i too have the '04 kgt. at 20k miles i noticed weeping oil at tranny/clutch cases. i took it to daytona for a teardown and warranty fix. again at 34k miles, i noticed the engine case weeping. back to daytona, another teardown. all on warranty. i now have 40k miles on the bike. i purchased an extended warranty that takes the bike unlimited mileage and 7yrs from original purchase. it includes seals. i paid $1300 for it, and couldnt ride without it. i'm real dissappointed with bmw not being able to admit to and solve the problem. their backbone has always been quality, and they have lost that one. next bike? japanese, no question. more value for my dollar, better quality.
 

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Reliability!Good question.

I'm the same,billbeemr,seals have gone sequentially twice now,as well as the clutch slave seal,all replaced under warranty ,but since I am a day away from a dealer and the repair always takes a while,the reliability and inconvenience factors cause me some pain.I too bought the extended warranty,so far it has not been used.
28,000 04 KGT bought new.

I hope I will not have to get them fixed again..dunno if I would go japanese,maybe Triumph or Ducati.I was hoping that this would be my last and greatest bike.
 

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Lemme just add...if you lose the slave cylinder, the hydraulic fluid that leaks into the clutch housing is brake fluid. Nasty stuff against the rear engine seal and the transmisison input seal. Thing is, though, they don't fail right away. So, if you're on good terms with the shop doing the slave cylinder work, spend the extra $10.00 in parts and 1 hr. in labor and replace both rear engine seal and transmission input seal while everything is apart.

Yeah, it's not warranty work, and sure, if they do fail before the warranty runs out, it's all the same...except taking things apart twice isn't really better than taking things apart once. Less down-time, too.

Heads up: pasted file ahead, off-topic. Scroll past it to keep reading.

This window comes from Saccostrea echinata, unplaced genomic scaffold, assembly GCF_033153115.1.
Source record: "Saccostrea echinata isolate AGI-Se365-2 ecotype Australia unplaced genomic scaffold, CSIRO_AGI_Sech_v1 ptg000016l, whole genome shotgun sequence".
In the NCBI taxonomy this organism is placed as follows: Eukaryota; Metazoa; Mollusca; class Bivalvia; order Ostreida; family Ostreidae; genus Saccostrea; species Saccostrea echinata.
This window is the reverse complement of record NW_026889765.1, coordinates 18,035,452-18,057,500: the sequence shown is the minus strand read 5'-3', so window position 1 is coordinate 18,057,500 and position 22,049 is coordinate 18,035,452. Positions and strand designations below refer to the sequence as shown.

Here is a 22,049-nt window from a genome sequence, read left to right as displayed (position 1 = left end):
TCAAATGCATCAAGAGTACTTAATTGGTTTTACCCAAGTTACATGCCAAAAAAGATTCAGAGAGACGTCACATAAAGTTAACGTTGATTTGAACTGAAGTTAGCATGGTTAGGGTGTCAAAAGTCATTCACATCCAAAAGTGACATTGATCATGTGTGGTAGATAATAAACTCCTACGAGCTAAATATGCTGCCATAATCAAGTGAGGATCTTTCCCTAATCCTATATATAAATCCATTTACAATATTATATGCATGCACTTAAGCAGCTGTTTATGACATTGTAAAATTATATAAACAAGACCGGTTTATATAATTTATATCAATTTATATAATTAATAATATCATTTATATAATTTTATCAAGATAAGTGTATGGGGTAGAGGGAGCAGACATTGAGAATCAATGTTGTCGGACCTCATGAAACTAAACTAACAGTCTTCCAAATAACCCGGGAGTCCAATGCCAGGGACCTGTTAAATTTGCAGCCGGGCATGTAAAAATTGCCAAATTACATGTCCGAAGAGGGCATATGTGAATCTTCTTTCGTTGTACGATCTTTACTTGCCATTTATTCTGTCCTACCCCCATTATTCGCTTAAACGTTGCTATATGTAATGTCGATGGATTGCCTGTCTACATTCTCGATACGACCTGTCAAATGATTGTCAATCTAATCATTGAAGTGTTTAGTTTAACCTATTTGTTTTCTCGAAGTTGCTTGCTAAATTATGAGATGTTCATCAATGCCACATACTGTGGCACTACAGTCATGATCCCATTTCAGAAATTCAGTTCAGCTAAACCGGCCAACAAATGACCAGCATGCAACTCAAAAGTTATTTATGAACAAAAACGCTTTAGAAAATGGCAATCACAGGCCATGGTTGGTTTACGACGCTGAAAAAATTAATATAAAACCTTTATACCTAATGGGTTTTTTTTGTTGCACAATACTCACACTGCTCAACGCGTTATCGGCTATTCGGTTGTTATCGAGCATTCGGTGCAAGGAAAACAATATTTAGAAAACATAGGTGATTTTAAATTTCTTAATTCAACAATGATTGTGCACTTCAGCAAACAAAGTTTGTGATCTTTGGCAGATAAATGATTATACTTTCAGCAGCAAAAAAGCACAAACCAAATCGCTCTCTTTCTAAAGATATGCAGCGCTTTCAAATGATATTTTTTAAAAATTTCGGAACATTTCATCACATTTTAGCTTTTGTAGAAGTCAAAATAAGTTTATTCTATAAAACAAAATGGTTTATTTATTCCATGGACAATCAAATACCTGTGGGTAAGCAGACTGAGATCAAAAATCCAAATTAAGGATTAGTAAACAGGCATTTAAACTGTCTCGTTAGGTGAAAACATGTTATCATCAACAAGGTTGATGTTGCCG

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I did my own seal job on the tranny of my old R1100RT since I didn't have a dealer within 100 milles. The input shaft wasn't smooth at all from the factory, but rather a bead-blasted surface in which the seal wore a smooth surface grove (finally). Wouldn't surprise me if the surface helped to kill the seal or eat some of it's rubber up while it was seating in. I ended up polishing the input shaft while it was apart so the new seal would seat better.

I don't know why BMW uses those cheap black rubber seals where they should at least used Viton or a seal with a higher temperature rating. The RT's tranny rests right above the hot cat so it can't be good for the stock rubber seals.

There are sources that provide a higher operating temp. seal like Viton, and they aren't that much more expensive than the BMW stock ones. Some are even a double-lip seal. You just need to get the dimensions down and order them. Then hand them over to your dealer if you don't want to do it yourself (took me about 2 weeks).

Mack
 

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OK - I love my KRS too

Replaced my main seal 2 years ago because it was leaking - and changed out the chain guide rail & tensioner (preventive), replaced timing case cover seal and camshaft cover gasket - not because it needed it, but because I wanted, at the same time, to check the valve clearances and install a Rhinewest ECU chip & cam gear set.

I'm convinced that, if you do it yourself and take appropriate care, you'll never have a problem with leaks again.